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If you're certificated in the USA and are interested in expanding certification abroad, start with Canada. It's the logical choice.

 

Bear in mind that FAA certificates are ICAO compliant, and permit one to work all over the world.

 

Any employer seeking to use you in another country that does require state certification will help you obtain that certification, if they're interested in you.

 

If you're low experience, no amount of international certification is going to help.

 

I've operated in nearly every country on the planet and on every continent except Antarctica. I hold FAA certification.

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Bear in mind that FAA certificates are ICAO compliant, and permit one to work all over the world.

 

How do you figure that? You still need to convert right? You can't work in Europe on an FAA commercial, and certainly not the way things are going with EASA!

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I think what he is saying is that if they need you bad enough, they will grant you flying privileges in their country. If they don't need you, but you want to fly there anyway, you may have some hoops to jump through. The U.S. regulations are similar. The FAA can grant foreign licensed pilots the authority to exercise their privileges here in the U.S. But they usually only do so when it is necessary for some reason.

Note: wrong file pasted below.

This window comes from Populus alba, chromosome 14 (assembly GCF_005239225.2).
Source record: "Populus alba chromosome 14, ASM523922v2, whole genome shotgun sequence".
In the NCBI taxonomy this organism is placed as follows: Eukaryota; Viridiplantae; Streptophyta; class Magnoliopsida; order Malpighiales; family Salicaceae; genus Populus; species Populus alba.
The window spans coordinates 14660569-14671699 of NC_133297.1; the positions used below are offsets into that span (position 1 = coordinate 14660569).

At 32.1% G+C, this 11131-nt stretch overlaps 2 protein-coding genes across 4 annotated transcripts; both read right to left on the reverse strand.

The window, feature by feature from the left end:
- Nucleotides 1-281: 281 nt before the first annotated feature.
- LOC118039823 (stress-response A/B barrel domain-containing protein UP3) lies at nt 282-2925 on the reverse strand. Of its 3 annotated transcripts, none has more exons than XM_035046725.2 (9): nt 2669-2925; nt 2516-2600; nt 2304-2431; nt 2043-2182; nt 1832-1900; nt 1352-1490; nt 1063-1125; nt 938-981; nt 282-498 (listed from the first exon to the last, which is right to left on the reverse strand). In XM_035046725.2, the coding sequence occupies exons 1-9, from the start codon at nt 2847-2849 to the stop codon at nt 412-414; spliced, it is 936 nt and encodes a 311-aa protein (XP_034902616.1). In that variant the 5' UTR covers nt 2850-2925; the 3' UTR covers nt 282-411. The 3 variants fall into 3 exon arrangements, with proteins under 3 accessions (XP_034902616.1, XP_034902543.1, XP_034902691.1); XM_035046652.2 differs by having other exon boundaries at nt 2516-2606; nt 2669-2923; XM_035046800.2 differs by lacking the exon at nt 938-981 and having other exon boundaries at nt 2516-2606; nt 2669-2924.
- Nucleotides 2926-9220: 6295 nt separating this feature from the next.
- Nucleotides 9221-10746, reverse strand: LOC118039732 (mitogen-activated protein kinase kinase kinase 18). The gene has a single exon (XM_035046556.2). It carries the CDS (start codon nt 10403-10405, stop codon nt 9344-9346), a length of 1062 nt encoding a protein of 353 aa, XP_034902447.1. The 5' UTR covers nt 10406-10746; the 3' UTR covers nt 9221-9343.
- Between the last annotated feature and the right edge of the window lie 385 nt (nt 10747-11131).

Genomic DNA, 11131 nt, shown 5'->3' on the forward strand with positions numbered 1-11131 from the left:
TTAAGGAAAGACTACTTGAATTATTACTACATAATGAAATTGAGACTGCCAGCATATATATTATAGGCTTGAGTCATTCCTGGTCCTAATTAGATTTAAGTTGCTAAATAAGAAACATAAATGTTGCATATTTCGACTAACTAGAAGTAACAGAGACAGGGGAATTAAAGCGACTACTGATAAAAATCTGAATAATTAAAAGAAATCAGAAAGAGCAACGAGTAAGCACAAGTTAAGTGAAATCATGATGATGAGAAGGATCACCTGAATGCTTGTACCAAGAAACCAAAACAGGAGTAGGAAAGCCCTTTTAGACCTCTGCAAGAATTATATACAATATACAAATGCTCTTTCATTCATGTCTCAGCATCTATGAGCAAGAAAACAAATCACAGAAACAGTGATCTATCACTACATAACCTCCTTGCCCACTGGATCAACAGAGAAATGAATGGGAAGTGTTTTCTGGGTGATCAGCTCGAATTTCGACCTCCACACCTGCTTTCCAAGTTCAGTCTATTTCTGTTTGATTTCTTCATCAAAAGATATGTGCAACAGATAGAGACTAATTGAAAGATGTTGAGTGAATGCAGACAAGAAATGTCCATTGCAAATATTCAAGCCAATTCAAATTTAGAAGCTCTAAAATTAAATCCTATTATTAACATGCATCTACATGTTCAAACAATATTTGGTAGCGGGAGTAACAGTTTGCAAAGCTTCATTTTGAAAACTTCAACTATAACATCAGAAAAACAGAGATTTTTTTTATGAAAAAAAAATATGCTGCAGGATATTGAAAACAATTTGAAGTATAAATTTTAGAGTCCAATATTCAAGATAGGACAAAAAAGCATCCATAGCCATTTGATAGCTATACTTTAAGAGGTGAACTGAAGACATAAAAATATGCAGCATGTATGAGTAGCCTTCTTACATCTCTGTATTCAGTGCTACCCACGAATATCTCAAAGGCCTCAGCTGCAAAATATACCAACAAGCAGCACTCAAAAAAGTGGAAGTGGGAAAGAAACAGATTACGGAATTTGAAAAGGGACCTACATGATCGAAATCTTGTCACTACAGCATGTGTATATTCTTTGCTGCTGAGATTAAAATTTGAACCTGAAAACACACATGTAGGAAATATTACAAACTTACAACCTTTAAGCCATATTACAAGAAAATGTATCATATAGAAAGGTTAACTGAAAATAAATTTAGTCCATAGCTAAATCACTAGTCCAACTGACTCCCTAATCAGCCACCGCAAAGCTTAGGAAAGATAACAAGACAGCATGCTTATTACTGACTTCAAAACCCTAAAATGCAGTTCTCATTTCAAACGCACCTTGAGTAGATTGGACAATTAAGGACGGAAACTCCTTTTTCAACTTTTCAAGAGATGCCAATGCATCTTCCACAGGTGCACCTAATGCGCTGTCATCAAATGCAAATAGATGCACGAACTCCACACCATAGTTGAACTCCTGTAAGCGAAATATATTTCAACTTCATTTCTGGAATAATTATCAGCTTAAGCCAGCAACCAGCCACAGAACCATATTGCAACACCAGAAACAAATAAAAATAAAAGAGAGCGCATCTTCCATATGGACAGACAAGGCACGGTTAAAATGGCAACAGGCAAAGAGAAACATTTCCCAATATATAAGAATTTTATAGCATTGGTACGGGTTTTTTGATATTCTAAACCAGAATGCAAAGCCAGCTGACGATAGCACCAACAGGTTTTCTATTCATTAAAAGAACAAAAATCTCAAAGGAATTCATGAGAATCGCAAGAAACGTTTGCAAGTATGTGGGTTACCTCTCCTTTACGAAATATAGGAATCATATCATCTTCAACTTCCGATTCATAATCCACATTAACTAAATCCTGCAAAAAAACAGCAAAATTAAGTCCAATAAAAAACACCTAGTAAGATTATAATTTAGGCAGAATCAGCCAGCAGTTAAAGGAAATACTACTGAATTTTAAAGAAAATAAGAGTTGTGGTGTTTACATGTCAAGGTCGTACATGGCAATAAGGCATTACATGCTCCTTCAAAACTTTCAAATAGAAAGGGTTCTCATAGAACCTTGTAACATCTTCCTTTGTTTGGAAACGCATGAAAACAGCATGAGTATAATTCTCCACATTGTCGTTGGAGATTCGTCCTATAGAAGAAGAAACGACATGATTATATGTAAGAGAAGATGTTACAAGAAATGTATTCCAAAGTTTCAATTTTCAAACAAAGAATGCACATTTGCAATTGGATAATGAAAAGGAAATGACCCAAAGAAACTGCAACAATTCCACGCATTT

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JAR certification (EASA) is ridiculously complicated, and if one is going to fly european-registed aircraft, one needs JAR certification. One can operate N-registered aircraft within European nations; I've done it for many years.

 

Dubai isn't a country.

 

No country "needs you bad enough." In most countries, you're not barred from flying an aircraft simply because you don't have a local pilot license or certificate. You are required to have an ICAO-compliant certificate, and FAA certification meets that requirement. It's part of the reason that we now have a notation of English proficiency on all our certificates.

 

Some countries do grant certification on a reciprocal basis; for many countries it's simply a little paperwork and a fee. For some certifying authorities, however (EASA for JAR certification), it's a royal pain in the butt, expensive, and not at all worth the time or effort unless one is going to be moving to Europe and has the visa to do it. It's not a quick turn-around.

 

For those locations where a simple reciprocal certificate is issued, the employer will help take care of that when you arrive to go to work. For other areas, such as working out of Europe, it's all on you, and it's time consuming and expensive. Employers are not going to assist in obtaining that certification, and won't consider you unless you have it.

 

Europe is also an expensive place to live, and US expats aren't favored there, particularly as pilots.